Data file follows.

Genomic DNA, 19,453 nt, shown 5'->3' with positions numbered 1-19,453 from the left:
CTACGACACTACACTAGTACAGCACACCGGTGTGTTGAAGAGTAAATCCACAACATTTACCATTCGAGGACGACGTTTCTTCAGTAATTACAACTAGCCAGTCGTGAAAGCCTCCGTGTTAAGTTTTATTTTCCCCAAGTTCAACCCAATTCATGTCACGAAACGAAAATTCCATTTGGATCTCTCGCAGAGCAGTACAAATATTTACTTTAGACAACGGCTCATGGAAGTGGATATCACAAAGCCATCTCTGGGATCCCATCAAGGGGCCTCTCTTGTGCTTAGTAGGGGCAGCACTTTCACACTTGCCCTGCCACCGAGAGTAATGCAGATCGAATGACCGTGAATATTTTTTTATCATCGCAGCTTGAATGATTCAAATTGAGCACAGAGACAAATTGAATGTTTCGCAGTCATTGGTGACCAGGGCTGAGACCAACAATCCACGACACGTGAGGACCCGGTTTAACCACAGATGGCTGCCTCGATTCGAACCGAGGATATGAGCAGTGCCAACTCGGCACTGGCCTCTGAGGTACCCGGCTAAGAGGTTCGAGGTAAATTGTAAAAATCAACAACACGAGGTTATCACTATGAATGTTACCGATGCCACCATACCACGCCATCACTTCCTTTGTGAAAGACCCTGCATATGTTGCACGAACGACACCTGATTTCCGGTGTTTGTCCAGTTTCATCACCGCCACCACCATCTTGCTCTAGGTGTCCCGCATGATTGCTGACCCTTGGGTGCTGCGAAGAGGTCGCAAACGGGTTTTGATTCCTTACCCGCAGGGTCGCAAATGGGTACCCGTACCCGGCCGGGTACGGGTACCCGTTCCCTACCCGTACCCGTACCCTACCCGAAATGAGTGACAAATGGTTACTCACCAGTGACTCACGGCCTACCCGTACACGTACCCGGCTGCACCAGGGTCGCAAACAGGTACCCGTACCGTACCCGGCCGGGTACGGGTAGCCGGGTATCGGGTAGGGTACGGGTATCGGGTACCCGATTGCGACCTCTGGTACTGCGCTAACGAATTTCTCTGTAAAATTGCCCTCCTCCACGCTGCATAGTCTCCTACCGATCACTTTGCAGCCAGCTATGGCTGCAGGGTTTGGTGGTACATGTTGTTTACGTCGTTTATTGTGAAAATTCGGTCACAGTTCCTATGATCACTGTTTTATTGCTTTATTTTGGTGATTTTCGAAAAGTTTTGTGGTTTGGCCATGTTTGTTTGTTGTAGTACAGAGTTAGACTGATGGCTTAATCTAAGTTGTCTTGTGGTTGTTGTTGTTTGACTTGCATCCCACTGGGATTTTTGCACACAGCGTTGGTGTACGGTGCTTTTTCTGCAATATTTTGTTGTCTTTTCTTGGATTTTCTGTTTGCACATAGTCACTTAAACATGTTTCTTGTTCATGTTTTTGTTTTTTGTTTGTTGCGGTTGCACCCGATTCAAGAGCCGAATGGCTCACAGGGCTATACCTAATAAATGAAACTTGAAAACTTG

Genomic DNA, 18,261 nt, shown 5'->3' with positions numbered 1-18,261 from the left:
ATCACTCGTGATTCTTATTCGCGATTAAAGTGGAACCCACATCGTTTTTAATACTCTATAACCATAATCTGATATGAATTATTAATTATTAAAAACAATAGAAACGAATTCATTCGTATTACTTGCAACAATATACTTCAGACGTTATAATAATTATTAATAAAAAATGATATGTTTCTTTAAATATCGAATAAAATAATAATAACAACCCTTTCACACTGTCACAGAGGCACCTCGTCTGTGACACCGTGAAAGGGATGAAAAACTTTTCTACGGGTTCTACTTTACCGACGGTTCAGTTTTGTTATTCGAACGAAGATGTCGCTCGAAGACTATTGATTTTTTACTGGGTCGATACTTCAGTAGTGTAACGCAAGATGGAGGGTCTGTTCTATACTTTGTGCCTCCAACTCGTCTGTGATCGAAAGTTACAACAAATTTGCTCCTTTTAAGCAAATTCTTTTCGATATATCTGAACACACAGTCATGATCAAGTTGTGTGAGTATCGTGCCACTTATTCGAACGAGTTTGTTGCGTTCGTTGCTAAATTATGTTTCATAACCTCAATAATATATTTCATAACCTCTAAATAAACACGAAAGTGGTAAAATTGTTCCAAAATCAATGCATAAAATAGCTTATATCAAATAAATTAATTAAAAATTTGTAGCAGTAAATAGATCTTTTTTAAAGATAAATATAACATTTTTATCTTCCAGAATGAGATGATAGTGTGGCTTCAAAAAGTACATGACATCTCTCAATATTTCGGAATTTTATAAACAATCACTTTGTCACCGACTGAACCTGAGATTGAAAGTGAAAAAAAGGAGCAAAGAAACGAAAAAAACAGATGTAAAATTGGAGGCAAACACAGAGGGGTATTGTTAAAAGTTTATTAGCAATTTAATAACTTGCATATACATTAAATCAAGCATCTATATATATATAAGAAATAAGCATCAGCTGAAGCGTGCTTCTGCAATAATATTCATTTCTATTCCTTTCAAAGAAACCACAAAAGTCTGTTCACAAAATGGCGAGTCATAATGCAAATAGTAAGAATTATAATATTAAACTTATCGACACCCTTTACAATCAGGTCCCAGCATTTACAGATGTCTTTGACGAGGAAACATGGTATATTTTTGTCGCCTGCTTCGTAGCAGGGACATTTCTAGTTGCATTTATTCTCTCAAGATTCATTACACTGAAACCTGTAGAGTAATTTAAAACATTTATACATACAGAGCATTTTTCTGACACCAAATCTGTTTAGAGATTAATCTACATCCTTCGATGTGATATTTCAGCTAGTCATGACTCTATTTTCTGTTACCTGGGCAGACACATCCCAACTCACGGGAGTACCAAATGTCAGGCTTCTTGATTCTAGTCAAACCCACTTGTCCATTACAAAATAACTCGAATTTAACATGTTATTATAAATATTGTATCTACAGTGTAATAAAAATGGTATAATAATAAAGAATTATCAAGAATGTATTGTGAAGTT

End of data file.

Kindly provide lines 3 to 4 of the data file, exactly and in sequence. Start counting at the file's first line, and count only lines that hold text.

Genomic DNA, 18,261 nt, shown 5'->3' with positions numbered 1-18,261 from the left:
ATCACTCGTGATTCTTATTCGCGATTAAAGTGGAACCCACATCGTTTTTAATACTCTATAACCATAATCTGATATGAATTATTAATTATTAAAAACAATAGAAACGAATTCATTCGTATTACTTGCAACAATATACTTCAGACGTTATAATAATTATTAATAAAAAATGATATGTTTCTTTAAATATCGAATAAAATAATAATAACAACCCTTTCACACTGTCACAGAGGCACCTCGTCTGTGACACCGTGAAAGGGATGAAAAACTTTTCTACGGGTTCTACTTTACCGACGGTTCAGTTTTGTTATTCGAACGAAGATGTCGCTCGAAGACTATTGATTTTTTACTGGGTCGATACTTCAGTAGTGTAACGCAAGATGGAGGGTCTGTTCTATACTTTGTGCCTCCAACTCGTCTGTGATCGAAAGTTACAACAAATTTGCTCCTTTTAAGCAAATTCTTTTCGATATATCTGAACACACAGTCATGATCAAGTTGTGTGAGTATCGTGCCACTTATTCGAACGAGTTTGTTGCGTTCGTTGCTAAATTATGTTTCATAACCTCAATAATATATTTCATAACCTCTAAATAAACACGAAAGTGGTAAAATTGTTCCAAAATCAATGCATAAAATAGCTTATATCAAATAAATTAATTAAAAATTTGTAGCAGTAAATAGATCTTTTTTAAAGATAAATATAACATTTTTATCTTCCAGAATGAGATGATAGTGTGGCTTCAAAAAGTACATGACATCTCTCAATATTTCGGAATTTTATAAACAATCACTTTGTCACCGACTGAACCTGAGATTGAAAGTGAAAAAAAGGAGCAAAGAAACGAAAAAAACAGATGTAAAATTGGAGGCAAACACAGAGGGGTATTGTTAAAAGTTTATTAGCAATTTAATAACTTGCATATACATTAAATCAAGCATCTATATATATATAAGAAATAAGCATCAGCTGAAGCGTGCTTCTGCAATAATATTCATTTCTATTCCTTTCAAAGAAACCACAAAAGTCTGTTCACAAAATGGCGAGTCATAATGCAAATAGTAAGAATTATAATATTAAACTTATCGACACCCTTTACAATCAGGTCCCAGCATTTACAGATGTCTTTGACGAGGAAACATGGTATATTTTTGTCGCCTGCTTCGTAGCAGGGACATTTCTAGTTGCATTTATTCTCTCAAGATTCATTACACTGAAACCTGTAGAGTAATTTAAAACATTTATACATACAGAGCATTTTTCTGACACCAAATCTGTTTAGAGATTAATCTACATCCTTCGATGTGATATTTCAGCTAGTCATGACTCTATTTTCTGTTACCTGGGCAGACACATCCCAACTCACGGGAGTACCAAATGTCAGGCTTCTTGATTCTAGTCAAACCCACTTGTCCATTACAAAATAACTCGAATTTAACATGTTATTATAAATATTGTATCTACAGTGTAATAAAAATGGTATAATAATAAAGAATTATCAAGAATGTATTGTGAAGTT